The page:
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Assos, Hellenic city in Asia Minor: Architecture

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Architectural reconstructions of Assos, a significant Greek city of Asia Minor.

Above: the Temple of Athena in Assos.

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Post-Hittite “Little empires” in Asia Minor: Phrygia and Lydia

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These are some political maps of the Phrygian and Lydian kingdoms at their greatest extent in the 8th and 6th centuries BC respectively. These two kdms were a kind of “Little empires” of the Anatolian Iron Age that appeared some centuries after the fall of the main Bronze Age empire of Asia Minor that is the Hittite Empire (the last map). The Phrygians were actually invaders from the Balkan Peninsula, kinsmen of the Thracians, the Greeks and possibly the Homeric Trojans. In the Balkans they were known as ‘Brygae’. They were actually a group of tribes, one of which was probably the Proto-Armenians. The main body of the Phrygians settled in an area that included the old Hittite heartland. Gordion and Midas city were their capital cities, and their main sanctuary was at Pessinus.

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The Sea Peoples and the end of the Bronze Age

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Republication from newscientist.com

The Trojan War was a grander event than even Homer would have us believe. The famous conflict may have been one of the final acts in what one archaeologist has controversially dubbed “World War Zero” – an event he claims brought the eastern Mediterranean Bronze Age world crashing down 3200 years ago.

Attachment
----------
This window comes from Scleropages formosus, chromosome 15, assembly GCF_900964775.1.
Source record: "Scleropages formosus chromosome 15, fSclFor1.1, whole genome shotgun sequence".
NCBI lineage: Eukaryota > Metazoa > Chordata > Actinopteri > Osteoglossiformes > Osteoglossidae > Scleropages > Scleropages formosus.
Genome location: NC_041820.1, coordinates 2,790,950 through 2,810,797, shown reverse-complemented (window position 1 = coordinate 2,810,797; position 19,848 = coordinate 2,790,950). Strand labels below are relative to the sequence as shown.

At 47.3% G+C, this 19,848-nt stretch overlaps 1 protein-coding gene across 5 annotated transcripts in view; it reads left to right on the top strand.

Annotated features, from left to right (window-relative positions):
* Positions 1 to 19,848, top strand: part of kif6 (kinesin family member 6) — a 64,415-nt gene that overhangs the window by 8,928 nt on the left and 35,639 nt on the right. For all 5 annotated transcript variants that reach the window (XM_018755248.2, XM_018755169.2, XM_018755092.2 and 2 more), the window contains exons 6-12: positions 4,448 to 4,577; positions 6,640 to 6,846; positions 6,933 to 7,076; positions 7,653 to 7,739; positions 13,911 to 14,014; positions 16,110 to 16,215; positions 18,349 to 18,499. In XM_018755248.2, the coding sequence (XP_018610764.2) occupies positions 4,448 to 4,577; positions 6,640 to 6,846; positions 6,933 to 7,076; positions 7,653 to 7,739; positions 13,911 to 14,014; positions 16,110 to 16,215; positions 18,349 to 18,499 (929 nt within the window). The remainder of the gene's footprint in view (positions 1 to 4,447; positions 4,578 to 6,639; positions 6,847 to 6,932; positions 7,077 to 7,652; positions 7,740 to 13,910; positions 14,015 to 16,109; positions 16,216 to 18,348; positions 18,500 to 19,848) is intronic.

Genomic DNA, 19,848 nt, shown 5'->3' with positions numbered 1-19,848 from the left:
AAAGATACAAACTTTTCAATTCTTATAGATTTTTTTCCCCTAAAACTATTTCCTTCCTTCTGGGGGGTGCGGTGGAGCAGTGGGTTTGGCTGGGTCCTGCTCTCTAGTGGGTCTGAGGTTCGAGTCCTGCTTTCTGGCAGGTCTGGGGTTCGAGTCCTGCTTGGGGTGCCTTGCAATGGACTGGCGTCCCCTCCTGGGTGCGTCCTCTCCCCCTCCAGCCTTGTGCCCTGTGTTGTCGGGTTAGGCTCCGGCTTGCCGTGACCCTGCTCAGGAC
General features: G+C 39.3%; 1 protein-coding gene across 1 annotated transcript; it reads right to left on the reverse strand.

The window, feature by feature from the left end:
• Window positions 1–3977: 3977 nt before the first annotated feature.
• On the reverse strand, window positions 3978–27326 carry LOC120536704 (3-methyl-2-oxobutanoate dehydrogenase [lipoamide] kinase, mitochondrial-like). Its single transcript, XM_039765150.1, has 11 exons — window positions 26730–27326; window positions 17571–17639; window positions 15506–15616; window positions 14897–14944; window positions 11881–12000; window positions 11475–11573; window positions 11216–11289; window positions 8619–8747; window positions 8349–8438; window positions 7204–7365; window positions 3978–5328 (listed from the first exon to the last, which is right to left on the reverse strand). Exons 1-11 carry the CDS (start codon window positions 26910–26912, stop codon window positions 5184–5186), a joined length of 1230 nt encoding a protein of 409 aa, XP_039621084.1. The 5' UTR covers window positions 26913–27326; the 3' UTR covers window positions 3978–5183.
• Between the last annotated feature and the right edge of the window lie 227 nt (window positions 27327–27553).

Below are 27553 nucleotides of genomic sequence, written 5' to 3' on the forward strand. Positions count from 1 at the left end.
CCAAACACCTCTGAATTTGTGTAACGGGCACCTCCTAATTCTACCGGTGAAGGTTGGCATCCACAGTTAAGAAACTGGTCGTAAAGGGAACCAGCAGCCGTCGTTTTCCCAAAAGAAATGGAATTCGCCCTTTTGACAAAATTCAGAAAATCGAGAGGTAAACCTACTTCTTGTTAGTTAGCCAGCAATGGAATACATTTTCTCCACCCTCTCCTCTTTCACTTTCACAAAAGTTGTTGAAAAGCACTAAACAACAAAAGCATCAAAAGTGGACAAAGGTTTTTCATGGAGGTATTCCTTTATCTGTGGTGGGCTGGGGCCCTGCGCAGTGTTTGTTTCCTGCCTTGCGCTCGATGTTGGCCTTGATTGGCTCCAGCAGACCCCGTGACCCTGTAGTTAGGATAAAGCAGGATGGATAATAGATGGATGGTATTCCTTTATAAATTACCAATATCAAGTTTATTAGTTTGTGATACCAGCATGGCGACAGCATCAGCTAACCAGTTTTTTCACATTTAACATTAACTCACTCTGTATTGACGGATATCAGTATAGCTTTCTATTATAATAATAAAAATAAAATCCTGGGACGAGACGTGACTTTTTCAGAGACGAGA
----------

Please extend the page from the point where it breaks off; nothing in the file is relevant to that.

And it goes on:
And the catalyst for the war? A mysterious and arguably powerful civilisation almost entirely overlooked by archaeologists: the Luwians.

By the second millennium BC, civilisation had taken hold throughout the eastern Mediterranean. The Egyptian New Kingdom coexisted with the Hittites of central Anatolia and the Mycenaeans of mainland Greece, among others.

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Evidence for an origin of the Armenians from Bronze Age mixing of multiple populations

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Republication from biorxiv.org

67984563454[Map credit: armenica.org]

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Marc Haber, Massimo Mezzavilla, Yali Xue, David Comas, Paolo Gasparini, Pierre Zalloua, Chris Tyler-Smith

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The Armenians are a culturally isolated population who historically inhabited a region in the Near East bounded by the Mediterranean and Black seas and the Caucasus, but remain underrepresented in genetic studies and have a complex history including a major geographic displacement during World War One. Here, we analyse genome-wide variation in 173 Armenians and compare them to 78 other worldwide populations. We find that Armenians form a distinctive cluster linking the Near East, Europe, and the Caucasus. We show that Armenian diversity can be explained by several mixtures of Eurasian populations that occurred between ~3,000 and ~2,000 BCE, a period characterized by major population migrations after the domestication of the horse, appearance of chariots, and the rise of advanced civilizations in the Near East.

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